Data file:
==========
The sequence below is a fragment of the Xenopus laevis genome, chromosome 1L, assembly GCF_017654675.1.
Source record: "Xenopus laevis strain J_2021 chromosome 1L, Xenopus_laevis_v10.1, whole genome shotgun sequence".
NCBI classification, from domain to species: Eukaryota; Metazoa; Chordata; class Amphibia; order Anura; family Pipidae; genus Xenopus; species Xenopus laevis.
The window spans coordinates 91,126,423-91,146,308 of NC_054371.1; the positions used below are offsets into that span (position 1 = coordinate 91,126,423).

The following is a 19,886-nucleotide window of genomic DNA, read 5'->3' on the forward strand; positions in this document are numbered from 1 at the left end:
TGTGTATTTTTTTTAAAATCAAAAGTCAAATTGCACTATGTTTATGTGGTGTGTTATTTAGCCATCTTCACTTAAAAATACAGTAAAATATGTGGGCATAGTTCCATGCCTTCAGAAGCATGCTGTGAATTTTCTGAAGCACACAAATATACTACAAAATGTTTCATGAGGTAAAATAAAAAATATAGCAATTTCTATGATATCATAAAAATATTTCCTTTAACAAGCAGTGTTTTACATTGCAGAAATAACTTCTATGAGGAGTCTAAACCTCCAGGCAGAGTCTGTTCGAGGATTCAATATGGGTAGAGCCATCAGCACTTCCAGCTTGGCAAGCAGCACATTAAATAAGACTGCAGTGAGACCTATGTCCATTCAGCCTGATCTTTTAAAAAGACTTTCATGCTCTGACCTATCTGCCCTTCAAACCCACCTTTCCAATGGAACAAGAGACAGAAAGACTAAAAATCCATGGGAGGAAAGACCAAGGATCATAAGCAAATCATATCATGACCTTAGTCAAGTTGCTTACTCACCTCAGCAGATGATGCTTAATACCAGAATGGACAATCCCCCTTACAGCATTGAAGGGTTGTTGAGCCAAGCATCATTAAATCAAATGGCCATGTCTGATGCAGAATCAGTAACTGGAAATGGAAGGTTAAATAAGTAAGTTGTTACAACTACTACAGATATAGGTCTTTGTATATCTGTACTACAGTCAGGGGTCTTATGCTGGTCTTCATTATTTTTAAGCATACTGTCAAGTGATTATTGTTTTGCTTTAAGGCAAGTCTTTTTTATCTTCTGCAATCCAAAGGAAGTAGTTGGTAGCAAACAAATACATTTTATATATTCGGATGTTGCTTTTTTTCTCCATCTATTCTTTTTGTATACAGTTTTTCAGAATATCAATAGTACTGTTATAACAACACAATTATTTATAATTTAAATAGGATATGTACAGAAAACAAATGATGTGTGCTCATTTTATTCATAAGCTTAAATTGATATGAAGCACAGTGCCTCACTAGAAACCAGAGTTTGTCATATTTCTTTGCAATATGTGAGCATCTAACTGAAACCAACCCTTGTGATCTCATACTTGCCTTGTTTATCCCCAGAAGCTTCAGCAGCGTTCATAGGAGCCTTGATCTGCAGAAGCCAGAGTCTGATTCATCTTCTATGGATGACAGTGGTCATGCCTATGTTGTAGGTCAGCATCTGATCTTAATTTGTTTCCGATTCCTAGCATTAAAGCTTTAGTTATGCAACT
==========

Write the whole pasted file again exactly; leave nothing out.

The sequence below is a fragment of the Xenopus laevis genome, chromosome 1L, assembly GCF_017654675.1.
Source record: "Xenopus laevis strain J_2021 chromosome 1L, Xenopus_laevis_v10.1, whole genome shotgun sequence".
NCBI classification, from domain to species: Eukaryota; Metazoa; Chordata; class Amphibia; order Anura; family Pipidae; genus Xenopus; species Xenopus laevis.
The window spans coordinates 91,126,423-91,146,308 of NC_054371.1; the positions used below are offsets into that span (position 1 = coordinate 91,126,423).

The following is a 19,886-nucleotide window of genomic DNA, read 5'->3' on the forward strand; positions in this document are numbered from 1 at the left end:
TGTGTATTTTTTTTAAAATCAAAAGTCAAATTGCACTATGTTTATGTGGTGTGTTATTTAGCCATCTTCACTTAAAAATACAGTAAAATATGTGGGCATAGTTCCATGCCTTCAGAAGCATGCTGTGAATTTTCTGAAGCACACAAATATACTACAAAATGTTTCATGAGGTAAAATAAAAAATATAGCAATTTCTATGATATCATAAAAATATTTCCTTTAACAAGCAGTGTTTTACATTGCAGAAATAACTTCTATGAGGAGTCTAAACCTCCAGGCAGAGTCTGTTCGAGGATTCAATATGGGTAGAGCCATCAGCACTTCCAGCTTGGCAAGCAGCACATTAAATAAGACTGCAGTGAGACCTATGTCCATTCAGCCTGATCTTTTAAAAAGACTTTCATGCTCTGACCTATCTGCCCTTCAAACCCACCTTTCCAATGGAACAAGAGACAGAAAGACTAAAAATCCATGGGAGGAAAGACCAAGGATCATAAGCAAATCATATCATGACCTTAGTCAAGTTGCTTACTCACCTCAGCAGATGATGCTTAATACCAGAATGGACAATCCCCCTTACAGCATTGAAGGGTTGTTGAGCCAAGCATCATTAAATCAAATGGCCATGTCTGATGCAGAATCAGTAACTGGAAATGGAAGGTTAAATAAGTAAGTTGTTACAACTACTACAGATATAGGTCTTTGTATATCTGTACTACAGTCAGGGGTCTTATGCTGGTCTTCATTATTTTTAAGCATACTGTCAAGTGATTATTGTTTTGCTTTAAGGCAAGTCTTTTTTATCTTCTGCAATCCAAAGGAAGTAGTTGGTAGCAAACAAATACATTTTATATATTCGGATGTTGCTTTTTTTCTCCATCTATTCTTTTTGTATACAGTTTTTCAGAATATCAATAGTACTGTTATAACAACACAATTATTTATAATTTAAATAGGATATGTACAGAAAACAAATGATGTGTGCTCATTTTATTCATAAGCTTAAATTGATATGAAGCACAGTGCCTCACTAGAAACCAGAGTTTGTCATATTTCTTTGCAATATGTGAGCATCTAACTGAAACCAACCCTTGTGATCTCATACTTGCCTTGTTTATCCCCAGAAGCTTCAGCAGCGTTCATAGGAGCCTTGATCTGCAGAAGCCAGAGTCTGATTCATCTTCTATGGATGACAGTGGTCATGCCTATGTTGTAGGTCAGCATCTGATCTTAATTTGTTTCCGATTCCTAGCATTAAAGCTTTAGTTATGCAACT